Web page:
Production of Methyl Ester Fuel from Microalgae

Nick Nagle, Pete Lemke

Research output: Contribution to journalArticlepeer-review


Microalgae are unique photosynthetic organisms that are known to accumulate storage lipids in large quantitites and thrive in saline waters. Before these storage lipids can be used, they must be extracted from the microalgae and converted into usable fuel. Transesterification of lipids produces fatty acid methyl esters that can be used as a diesel fuel substitute. Three solvents, 1-butanol, ethanol, and hexane/2-propanol, were evaluated for extraction efficiency of microalgal lipids. Type of catalyst, concentration of catalyst, time of reaction, temperature of reaction, and quality of lipid were examined as variables for transesterification. The most efficient solvent of the three for extraction was 1-butanol (90% efficiency), followed by hexane/2-propanol and ethanol. Optimal yield of fatty acid methyl esters was obtained using 0.6N hydrochloric acid in methanol for 0.1 h at 70 degrees C.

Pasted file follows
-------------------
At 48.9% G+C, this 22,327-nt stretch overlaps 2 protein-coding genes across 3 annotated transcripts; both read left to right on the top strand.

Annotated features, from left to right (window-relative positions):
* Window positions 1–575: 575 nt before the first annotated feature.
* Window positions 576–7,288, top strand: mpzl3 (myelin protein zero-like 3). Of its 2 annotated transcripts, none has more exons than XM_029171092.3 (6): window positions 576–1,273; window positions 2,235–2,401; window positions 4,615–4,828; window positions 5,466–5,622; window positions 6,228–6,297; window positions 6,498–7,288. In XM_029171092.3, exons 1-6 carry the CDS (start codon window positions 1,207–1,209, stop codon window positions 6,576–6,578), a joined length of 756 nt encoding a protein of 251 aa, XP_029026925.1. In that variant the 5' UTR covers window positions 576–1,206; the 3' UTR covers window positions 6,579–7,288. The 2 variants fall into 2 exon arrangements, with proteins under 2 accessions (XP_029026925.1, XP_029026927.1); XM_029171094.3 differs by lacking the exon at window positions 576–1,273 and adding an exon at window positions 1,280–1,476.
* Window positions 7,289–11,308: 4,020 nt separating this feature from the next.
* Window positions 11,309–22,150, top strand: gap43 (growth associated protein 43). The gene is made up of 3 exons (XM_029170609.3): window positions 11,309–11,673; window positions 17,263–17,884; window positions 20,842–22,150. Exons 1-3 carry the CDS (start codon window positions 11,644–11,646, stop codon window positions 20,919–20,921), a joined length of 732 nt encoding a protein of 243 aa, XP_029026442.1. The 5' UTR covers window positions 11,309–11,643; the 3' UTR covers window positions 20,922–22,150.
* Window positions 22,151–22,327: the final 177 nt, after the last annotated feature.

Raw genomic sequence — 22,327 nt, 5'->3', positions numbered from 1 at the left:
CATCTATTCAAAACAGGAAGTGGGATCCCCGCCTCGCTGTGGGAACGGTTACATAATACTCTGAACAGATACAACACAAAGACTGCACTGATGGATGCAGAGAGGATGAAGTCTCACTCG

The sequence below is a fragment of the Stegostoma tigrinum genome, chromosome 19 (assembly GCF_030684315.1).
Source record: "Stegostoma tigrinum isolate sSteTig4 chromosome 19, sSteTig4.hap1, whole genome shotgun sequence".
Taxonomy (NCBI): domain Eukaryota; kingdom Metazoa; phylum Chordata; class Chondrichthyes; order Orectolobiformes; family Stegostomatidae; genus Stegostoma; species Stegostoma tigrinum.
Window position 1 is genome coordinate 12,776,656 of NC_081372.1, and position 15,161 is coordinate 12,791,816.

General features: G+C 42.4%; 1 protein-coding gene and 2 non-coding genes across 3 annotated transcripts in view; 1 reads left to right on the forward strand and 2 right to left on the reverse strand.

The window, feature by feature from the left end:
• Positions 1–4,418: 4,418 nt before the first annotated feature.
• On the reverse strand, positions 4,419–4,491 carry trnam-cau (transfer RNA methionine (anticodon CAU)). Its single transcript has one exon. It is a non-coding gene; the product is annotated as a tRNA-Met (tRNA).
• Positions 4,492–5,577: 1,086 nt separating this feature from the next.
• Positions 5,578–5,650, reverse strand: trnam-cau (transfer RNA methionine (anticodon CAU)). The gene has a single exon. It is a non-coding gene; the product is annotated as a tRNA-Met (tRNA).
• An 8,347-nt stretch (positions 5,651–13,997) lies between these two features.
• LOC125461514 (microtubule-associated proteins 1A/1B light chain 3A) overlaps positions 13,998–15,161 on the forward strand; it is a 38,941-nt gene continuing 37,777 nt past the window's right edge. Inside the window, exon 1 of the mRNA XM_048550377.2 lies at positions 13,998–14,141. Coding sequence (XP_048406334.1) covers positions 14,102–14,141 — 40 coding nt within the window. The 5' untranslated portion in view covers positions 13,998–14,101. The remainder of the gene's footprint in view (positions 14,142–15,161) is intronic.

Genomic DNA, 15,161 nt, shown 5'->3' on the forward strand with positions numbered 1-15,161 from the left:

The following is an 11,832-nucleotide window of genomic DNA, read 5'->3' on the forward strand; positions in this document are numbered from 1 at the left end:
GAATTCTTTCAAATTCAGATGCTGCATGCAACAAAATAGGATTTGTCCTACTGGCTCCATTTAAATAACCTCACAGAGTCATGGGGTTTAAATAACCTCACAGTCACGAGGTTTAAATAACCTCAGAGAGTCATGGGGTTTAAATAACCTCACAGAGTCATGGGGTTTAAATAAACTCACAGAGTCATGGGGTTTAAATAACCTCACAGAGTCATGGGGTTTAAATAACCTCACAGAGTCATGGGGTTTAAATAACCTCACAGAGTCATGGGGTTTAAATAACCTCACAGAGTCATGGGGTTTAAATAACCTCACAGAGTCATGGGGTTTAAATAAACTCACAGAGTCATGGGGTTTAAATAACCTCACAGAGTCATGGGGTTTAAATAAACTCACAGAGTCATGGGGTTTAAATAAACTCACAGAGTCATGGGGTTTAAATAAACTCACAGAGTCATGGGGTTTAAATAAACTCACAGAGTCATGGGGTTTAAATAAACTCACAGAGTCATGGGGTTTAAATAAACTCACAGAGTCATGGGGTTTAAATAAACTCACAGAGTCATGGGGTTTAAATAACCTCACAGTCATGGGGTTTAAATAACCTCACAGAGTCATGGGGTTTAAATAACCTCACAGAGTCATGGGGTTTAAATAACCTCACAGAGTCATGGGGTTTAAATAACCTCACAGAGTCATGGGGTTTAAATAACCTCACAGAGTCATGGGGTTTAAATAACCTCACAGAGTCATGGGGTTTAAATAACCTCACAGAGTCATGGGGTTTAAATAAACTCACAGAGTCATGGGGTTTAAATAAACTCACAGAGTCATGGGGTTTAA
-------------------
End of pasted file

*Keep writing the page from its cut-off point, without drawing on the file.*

Original languageAmerican English
Pages (from-to)355-361
Number of pages7
JournalApplied Biochemistry and Biotechnology - Part A Enzyme Engineering and Biotechnology
Issue number1
StatePublished - 1990

NREL Publication Number

  • NREL/JA-5100-72033


  • conversion
  • extraction
  • lipids
  • methylesters
  • microalgae


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